The language is equally compelling in the Certain-Teed case, 74 F.2d loc. cit. 386:

"As stated in Bancroft's Probate Practice, § 892: `Misleading statements, assurances, or conduct of the representative inducing a creditor to omit compliance with the statutes in presenting a claim or suing upon such claim do not estop the representative from contesting the claim upon the ground of non-compliance with statutory requirements. A fortiori, the conduct of the representative's attorney cannot operate to estop the representative in such matters.' To the same effect, see Vanderpool v. Vanderpool, 48 Mont. 448, 138 P. 772.

"A federal court of equity cannot relieve a claimant from the consequences of his failure to comply with the nonclaim statutes of the state of the domicile of decedent unless there is also a statute of that state permitting an action against the personal representative, notwithstanding the statutory limitation, in case justice and equity require it. * * *"

The case of Pufahl v. Estate of Parks, 299 U.S. 217, loc. cit. 226, 230, 57 S.Ct. 151, 156, 81 L.Ed. 133, states the position of a plaintiff seeking relief in a Federal Court, such as plaintiff now urges:

"Where, as here, a res has come into the possession and under the control of a state court, one having a right to go into the federal court, either by reason of diversity of citizenship, or because he is a federal officer, cannot obtain a judgment or decree entitling him to interfere with the administration of the res by the court having its possession. While he may not be denied his right to prosecute an action to judgment or a suit to final decree in the federal court, such judgment or decree can do no more than adjudicate the validity and amount of his claim. * * *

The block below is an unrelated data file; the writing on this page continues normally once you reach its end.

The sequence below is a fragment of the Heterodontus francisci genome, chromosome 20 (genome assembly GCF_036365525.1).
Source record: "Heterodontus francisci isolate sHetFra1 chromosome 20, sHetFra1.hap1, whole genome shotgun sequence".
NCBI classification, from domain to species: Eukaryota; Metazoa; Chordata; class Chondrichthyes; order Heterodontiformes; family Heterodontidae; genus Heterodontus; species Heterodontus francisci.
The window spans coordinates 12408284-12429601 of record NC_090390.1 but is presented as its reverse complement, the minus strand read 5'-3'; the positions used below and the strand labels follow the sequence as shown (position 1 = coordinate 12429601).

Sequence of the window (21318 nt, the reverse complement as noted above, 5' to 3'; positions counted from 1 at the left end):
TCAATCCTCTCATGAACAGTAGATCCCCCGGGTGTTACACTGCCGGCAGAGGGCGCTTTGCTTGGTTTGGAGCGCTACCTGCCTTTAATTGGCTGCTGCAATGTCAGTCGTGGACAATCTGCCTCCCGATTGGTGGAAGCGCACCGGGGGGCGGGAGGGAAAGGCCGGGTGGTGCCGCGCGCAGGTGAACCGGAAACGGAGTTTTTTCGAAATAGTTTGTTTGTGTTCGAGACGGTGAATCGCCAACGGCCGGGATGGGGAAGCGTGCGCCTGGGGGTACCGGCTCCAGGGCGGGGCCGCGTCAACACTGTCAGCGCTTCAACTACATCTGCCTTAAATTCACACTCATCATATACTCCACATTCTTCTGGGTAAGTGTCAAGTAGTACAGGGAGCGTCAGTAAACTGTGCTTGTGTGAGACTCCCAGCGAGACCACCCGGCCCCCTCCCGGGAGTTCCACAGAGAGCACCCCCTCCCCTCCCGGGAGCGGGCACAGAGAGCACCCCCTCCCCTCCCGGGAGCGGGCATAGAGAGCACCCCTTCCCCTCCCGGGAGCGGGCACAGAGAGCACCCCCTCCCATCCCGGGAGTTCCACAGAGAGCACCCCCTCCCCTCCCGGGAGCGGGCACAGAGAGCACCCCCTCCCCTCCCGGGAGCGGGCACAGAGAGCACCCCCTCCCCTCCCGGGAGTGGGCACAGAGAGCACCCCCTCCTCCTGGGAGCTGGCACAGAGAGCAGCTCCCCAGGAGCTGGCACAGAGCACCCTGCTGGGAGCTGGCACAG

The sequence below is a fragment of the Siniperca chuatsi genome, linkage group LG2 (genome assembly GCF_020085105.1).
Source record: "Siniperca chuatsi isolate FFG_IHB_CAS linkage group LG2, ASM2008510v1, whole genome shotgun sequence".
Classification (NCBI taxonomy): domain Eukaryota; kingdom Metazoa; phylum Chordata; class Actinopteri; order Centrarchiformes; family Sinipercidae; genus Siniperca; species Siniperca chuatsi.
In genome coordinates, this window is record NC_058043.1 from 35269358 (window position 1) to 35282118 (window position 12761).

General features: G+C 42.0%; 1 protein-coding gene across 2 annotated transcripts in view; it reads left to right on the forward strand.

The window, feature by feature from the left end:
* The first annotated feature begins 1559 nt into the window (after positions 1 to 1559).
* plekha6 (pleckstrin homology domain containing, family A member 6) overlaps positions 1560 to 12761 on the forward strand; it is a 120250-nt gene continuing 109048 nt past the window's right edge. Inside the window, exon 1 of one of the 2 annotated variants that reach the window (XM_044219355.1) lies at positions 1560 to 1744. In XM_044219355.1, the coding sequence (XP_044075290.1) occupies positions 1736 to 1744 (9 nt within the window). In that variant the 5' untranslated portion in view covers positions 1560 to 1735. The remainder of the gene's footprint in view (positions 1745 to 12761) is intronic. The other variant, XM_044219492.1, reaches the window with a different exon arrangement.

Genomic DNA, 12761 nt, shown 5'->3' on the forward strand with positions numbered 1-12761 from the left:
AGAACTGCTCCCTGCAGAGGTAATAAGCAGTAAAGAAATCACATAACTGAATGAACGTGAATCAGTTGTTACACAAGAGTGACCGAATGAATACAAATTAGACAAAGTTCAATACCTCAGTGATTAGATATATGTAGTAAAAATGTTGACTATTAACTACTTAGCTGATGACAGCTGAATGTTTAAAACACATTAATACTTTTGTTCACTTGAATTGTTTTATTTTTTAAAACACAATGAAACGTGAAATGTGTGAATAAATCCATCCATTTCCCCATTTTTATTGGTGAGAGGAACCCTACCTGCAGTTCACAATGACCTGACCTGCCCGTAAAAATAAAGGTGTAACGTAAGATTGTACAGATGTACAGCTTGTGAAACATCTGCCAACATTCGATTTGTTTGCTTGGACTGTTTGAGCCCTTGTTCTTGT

"A creditor cannot subject inventoried assets, undistributed and held by the administrator, to the payment of his claim by instituting, after the expiration of the year, and prosecuting to judgment, an action of debt against the administrator. Nor can one who has failed to present his claim to the probate court, or to institute suit or action on it within the year, resort to a court of equity to have his demands paid out of undistributed inventoried assets."

We see no escape from the conclusion that this Court is powerless to extricate plaintiff from the position in which she finds herself by reason of failure to secure service on defendant within the one-year period of limitation of the Missouri statute, as required by the Missouri Act.

Order and Final Judgment

Motion of the defendant to dismiss plaintiff's action being duly considered and the Court being fully advised in the premises, and it appearing the Court is without jurisdiction because plaintiff's claim is barred by the statute of limitations resulting from failure to obtain service on the defendant within the one-year limitation period, it is therefore

Ordered and adjudged that plaintiff's complaint be dismissed and the costs of this action are taxed against the plaintiff.

Summaries of

Zuckerman v. McCulley

United States District Court, E.D. Missouri, E.D
Jun 4, 1948
78 F. Supp. 380 (E.D. Mo. 1948)
Case details for

Zuckerman v. McCulley

Case Details


Court:United States District Court, E.D. Missouri, E.D

Date published: Jun 4, 1948


78 F. Supp. 380 (E.D. Mo. 1948)